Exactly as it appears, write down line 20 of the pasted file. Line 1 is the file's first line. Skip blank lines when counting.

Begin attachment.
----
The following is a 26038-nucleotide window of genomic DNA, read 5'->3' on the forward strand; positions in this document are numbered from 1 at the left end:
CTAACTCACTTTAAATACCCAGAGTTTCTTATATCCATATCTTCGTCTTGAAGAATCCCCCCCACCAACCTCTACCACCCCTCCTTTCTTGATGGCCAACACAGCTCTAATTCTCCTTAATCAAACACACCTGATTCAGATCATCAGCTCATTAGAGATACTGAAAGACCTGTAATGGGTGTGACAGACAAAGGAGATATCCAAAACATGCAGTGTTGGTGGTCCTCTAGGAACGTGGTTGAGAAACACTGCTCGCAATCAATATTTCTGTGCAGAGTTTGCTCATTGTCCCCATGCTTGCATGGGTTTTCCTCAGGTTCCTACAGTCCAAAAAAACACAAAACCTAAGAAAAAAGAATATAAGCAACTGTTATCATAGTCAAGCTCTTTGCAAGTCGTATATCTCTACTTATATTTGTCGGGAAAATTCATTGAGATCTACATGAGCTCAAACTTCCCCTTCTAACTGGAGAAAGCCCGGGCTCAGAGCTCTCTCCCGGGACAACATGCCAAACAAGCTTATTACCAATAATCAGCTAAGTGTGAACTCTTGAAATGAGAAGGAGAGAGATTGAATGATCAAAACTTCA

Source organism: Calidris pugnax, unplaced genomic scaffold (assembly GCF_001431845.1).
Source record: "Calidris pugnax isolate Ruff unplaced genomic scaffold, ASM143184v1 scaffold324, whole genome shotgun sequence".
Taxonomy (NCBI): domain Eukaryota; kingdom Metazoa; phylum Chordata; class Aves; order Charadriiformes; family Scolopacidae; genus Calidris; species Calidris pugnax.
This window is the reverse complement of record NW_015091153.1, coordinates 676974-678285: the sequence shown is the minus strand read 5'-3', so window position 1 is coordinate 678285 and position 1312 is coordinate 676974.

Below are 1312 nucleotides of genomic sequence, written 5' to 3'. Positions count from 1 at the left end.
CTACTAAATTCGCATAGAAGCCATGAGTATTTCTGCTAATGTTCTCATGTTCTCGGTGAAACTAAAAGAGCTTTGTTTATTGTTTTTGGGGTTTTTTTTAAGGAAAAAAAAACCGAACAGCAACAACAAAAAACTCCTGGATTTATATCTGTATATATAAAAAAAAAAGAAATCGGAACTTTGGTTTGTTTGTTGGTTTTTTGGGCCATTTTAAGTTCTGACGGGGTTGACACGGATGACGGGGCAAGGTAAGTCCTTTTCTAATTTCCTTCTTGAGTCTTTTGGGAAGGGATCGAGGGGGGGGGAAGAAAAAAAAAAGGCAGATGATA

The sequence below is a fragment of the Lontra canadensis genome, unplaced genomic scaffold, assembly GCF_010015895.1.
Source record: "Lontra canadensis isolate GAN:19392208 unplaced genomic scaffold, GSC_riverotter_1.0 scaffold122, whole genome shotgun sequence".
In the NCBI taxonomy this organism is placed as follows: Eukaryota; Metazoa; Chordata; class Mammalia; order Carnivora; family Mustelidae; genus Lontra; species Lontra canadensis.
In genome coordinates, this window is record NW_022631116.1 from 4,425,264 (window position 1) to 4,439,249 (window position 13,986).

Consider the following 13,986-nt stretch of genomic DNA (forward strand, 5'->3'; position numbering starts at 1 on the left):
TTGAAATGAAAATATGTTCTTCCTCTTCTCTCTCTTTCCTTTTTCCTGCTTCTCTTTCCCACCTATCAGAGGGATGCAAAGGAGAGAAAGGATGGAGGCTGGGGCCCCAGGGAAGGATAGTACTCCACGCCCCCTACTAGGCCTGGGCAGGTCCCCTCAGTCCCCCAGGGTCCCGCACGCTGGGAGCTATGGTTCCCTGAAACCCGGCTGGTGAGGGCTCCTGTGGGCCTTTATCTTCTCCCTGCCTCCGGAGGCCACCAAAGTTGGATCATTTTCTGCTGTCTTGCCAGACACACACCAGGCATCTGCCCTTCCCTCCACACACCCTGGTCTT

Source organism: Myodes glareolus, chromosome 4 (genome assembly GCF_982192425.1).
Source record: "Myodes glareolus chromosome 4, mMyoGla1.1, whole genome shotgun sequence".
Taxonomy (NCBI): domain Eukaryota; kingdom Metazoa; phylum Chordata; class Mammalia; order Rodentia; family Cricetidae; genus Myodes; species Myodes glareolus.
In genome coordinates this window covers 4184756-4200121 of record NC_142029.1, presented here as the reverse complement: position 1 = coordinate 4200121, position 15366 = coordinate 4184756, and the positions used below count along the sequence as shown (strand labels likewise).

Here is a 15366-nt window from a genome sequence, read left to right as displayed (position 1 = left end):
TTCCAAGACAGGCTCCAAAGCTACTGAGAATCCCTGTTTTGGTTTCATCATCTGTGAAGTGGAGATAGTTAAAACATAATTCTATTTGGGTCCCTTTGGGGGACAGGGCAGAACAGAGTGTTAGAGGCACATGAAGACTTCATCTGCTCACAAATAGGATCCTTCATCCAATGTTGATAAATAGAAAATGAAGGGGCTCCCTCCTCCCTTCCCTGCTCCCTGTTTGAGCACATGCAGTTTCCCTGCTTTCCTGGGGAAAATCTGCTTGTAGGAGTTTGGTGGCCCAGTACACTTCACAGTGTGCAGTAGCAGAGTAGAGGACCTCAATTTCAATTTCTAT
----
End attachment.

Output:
TTCCAAGACAGGCTCCAAAGCTACTGAGAATCCCTGTTTTGGTTTCATCATCTGTGAAGTGGAGATAGTTAAAACATAATTCTATTTGGGTCCCTTTGGGGGACAGGGCAGAACAGAGTGTTAGAGGCACATGAAGACTTCATCTGCTCACAAATAGGATCCTTCATCCAATGTTGATAAATAGAAAATGAAGGGGCTCCCTCCTCCCTTCCCTGCTCCCTGTTTGAGCACATGCAGTTTCCCTGCTTTCCTGGGGAAAATCTGCTTGTAGGAGTTTGGTGGCCCAGTACACTTCACAGTGTGCAGTAGCAGAGTAGAGGACCTCAATTTCAATTTCTAT